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FASB Panel Says Ditch Lease Accounting Proposal

Tammy Whitehouse | September 4, 2013

An investor advisory panel has told the Financial Accounting Standards Board it should ditch its overly complicated proposed standard on lease accounting and just require some new disclosures with current accounting instead.

FASB's Investor Advisory Committee met with FASB last week to explain their concerns over the complexity of FASB's pending proposal to require new accounting for lease contracts that would bring all leased assets and their related liabilities on to corporate balance sheets. IAC told FASB the current proposal would produce information that would not necessarily be all that helpful or important to users of financial statements.

“Overall, the idea that liabilities related to leases is something that would be helpful to investors -- it's definitely the right idea to get more transparency on that,” said David Trainer, CEO of New Constructs and a member of the IAC. “However, I think the complexities of the underlying activity make it almost impossible to create a one-size-fits-all solution that we can just put on the balance sheet. The most decision-useful information is to enhance disclosure to let analysts who, given their multiple potential interpretations, can do with it what they wish.” He continued that the current proposal is based on accounting constructs that are difficult for many users of financial statements to understand. “I'd rather just have the data there and do with it what I think I need to do with it.”

The committee told FASB that its distinction between property and equipment leases is not important to investors. Investors and analysts aren't necessarily concerned about how leased property is used, they said. Instead, the committee said FASB should focus on requiring companies to reveal more information about their lease obligations, such as average lease terms, median lease terms, and ranges of lease terms, and that would give investors and analysts more information to fully understand a company's lease obligations.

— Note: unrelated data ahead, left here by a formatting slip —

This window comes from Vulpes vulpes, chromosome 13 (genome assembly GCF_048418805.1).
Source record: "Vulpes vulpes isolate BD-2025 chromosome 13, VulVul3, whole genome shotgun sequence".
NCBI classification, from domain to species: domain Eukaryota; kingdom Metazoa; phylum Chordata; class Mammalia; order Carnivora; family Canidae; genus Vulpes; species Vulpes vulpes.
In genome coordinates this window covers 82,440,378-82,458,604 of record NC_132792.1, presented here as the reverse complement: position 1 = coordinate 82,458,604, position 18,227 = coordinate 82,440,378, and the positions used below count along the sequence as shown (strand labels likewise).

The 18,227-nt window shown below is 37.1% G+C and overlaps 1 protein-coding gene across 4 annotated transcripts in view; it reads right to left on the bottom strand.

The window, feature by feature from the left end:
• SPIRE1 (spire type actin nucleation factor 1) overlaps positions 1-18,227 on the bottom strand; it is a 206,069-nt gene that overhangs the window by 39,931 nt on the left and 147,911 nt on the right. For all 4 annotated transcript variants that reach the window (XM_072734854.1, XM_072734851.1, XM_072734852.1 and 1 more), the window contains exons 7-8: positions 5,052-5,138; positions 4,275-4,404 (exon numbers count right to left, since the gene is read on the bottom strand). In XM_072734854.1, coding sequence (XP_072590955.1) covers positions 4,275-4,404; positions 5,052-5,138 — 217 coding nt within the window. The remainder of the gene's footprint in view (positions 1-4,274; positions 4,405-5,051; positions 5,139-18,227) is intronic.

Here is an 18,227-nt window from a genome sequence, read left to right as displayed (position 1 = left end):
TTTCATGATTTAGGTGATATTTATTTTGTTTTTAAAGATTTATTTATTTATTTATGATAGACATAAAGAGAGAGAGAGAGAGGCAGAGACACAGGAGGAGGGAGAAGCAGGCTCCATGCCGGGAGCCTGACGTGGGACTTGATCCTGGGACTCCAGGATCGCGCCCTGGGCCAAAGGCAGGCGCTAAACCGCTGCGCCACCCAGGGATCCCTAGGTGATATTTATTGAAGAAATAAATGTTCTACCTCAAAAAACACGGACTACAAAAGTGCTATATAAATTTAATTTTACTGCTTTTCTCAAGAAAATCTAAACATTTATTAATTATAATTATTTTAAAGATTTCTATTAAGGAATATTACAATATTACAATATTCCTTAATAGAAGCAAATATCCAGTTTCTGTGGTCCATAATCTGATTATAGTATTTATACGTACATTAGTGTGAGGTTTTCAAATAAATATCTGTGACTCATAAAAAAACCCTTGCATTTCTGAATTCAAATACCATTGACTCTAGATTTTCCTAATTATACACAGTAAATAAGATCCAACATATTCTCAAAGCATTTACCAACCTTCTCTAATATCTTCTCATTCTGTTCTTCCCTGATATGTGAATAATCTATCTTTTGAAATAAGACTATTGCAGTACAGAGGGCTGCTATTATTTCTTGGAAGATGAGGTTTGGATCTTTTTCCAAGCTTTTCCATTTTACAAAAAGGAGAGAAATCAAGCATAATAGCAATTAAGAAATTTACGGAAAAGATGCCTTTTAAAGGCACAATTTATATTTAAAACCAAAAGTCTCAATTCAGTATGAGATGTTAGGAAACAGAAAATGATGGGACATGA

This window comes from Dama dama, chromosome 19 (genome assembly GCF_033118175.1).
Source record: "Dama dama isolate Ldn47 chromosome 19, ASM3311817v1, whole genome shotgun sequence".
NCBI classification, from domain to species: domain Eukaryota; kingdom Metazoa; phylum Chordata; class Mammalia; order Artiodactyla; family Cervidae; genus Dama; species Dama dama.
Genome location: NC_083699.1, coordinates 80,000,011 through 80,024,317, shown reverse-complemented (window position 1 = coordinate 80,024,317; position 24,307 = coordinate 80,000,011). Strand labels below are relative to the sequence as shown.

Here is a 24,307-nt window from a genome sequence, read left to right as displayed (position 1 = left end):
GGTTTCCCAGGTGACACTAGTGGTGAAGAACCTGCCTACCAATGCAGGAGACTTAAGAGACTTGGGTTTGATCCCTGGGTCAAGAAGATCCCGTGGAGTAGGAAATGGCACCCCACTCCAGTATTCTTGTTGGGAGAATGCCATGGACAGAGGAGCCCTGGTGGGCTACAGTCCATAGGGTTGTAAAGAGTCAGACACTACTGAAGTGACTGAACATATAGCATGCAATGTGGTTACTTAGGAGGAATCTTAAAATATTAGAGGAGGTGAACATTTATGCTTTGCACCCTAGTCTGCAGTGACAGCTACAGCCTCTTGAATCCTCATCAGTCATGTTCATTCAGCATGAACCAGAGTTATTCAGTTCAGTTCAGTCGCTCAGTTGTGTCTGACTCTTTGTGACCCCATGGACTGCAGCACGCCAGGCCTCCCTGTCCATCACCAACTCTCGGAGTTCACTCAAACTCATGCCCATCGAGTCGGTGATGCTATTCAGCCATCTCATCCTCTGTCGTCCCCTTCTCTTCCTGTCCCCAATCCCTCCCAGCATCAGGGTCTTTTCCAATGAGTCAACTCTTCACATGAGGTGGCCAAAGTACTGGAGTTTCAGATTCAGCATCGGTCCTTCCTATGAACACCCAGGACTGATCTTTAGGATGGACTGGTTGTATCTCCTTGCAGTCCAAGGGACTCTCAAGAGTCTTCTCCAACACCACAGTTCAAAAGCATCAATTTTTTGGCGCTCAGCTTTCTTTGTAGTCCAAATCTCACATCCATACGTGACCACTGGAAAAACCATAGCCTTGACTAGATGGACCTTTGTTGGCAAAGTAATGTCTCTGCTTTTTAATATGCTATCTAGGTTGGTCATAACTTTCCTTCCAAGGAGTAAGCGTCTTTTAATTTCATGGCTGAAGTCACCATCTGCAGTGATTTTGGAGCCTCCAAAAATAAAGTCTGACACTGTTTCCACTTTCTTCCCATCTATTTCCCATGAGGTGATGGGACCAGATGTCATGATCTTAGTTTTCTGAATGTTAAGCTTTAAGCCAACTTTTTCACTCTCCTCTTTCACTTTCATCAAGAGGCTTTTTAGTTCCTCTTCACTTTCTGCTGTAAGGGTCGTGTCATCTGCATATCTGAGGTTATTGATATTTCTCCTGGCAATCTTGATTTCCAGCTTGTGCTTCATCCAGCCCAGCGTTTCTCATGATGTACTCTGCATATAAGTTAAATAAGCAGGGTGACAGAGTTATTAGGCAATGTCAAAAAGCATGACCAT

FASB's lease proposal is open for comment through Sept. 13. It is the board's second attempt at a proposal to change lease accounting to rid the current bright-line distinction between capital and operating leases. The board wants to do away with the present method that enables companies to escape balance sheet recognition simply by structuring lease terms of fall outside the definition of a capital lease. FASB has been working with the International Accounting Standards Board for several years to try to created a converged approach to lease accounting.

The board's first approach met with heavy criticism because it produced a “front loading” effect on interest costs, especially for short-term term leases that more closely resembled rental agreements than the financed purchase of an asset. The board issued its second proposal with only four of seven members supporting it, and one of them was former Chairman Leslie Seidman whose term expired soon after the proposal was issued. Her vacant seat was filled by Jim Kroeker, former chief accountant for the Securities and Exchange Commission, who was a member of the SEC staff when the SEC published a lengthy report calling for leases to be brought on to corporate balance sheets.